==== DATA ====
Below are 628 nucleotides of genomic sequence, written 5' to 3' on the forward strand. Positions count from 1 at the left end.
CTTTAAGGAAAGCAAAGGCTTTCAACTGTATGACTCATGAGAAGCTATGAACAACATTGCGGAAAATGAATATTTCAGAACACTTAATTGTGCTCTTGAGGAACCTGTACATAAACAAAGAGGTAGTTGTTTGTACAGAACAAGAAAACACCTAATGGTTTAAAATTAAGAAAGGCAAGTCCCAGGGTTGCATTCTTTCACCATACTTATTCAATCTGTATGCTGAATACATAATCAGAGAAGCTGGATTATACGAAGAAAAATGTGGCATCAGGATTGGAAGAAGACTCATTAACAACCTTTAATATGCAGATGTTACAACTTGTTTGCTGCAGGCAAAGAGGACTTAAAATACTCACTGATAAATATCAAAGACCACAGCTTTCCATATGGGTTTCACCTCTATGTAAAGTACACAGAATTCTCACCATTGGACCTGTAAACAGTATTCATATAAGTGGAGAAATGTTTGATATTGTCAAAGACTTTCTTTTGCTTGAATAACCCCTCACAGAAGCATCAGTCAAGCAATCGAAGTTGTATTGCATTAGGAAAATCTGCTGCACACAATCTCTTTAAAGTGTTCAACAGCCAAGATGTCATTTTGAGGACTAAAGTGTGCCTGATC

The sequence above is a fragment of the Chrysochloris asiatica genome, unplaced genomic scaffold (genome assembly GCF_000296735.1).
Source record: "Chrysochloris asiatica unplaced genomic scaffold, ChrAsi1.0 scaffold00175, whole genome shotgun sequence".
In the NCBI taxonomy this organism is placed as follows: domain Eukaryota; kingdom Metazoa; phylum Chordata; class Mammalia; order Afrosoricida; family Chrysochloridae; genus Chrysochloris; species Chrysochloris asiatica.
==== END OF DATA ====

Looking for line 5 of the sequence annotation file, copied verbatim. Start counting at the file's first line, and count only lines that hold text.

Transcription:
In the NCBI taxonomy this organism is placed as follows: domain Eukaryota; kingdom Metazoa; phylum Chordata; class Mammalia; order Afrosoricida; family Chrysochloridae; genus Chrysochloris; species Chrysochloris asiatica.